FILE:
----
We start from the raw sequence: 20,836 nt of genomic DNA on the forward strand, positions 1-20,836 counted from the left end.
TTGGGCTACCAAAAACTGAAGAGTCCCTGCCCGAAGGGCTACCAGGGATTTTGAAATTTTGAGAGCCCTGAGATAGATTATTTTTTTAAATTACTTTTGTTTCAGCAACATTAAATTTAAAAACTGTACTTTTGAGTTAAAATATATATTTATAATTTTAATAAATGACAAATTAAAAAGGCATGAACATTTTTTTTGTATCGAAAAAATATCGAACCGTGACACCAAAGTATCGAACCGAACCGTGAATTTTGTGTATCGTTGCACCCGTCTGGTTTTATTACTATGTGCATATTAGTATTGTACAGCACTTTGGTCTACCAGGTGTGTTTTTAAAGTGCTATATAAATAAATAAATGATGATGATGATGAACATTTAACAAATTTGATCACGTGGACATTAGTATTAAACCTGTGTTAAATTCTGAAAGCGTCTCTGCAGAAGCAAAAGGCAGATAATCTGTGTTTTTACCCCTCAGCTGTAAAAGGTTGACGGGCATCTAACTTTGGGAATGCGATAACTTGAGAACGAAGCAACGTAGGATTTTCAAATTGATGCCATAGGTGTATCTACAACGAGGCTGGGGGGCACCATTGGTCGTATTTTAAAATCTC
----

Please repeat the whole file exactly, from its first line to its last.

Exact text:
We start from the raw sequence: 20,836 nt of genomic DNA on the forward strand, positions 1-20,836 counted from the left end.
TTGGGCTACCAAAAACTGAAGAGTCCCTGCCCGAAGGGCTACCAGGGATTTTGAAATTTTGAGAGCCCTGAGATAGATTATTTTTTTAAATTACTTTTGTTTCAGCAACATTAAATTTAAAAACTGTACTTTTGAGTTAAAATATATATTTATAATTTTAATAAATGACAAATTAAAAAGGCATGAACATTTTTTTTGTATCGAAAAAATATCGAACCGTGACACCAAAGTATCGAACCGAACCGTGAATTTTGTGTATCGTTGCACCCGTCTGGTTTTATTACTATGTGCATATTAGTATTGTACAGCACTTTGGTCTACCAGGTGTGTTTTTAAAGTGCTATATAAATAAATAAATGATGATGATGATGAACATTTAACAAATTTGATCACGTGGACATTAGTATTAAACCTGTGTTAAATTCTGAAAGCGTCTCTGCAGAAGCAAAAGGCAGATAATCTGTGTTTTTACCCCTCAGCTGTAAAAGGTTGACGGGCATCTAACTTTGGGAATGCGATAACTTGAGAACGAAGCAACGTAGGATTTTCAAATTGATGCCATAGGTGTATCTACAACGAGGCTGGGGGGCACCATTGGTCGTATTTTAAAATCTC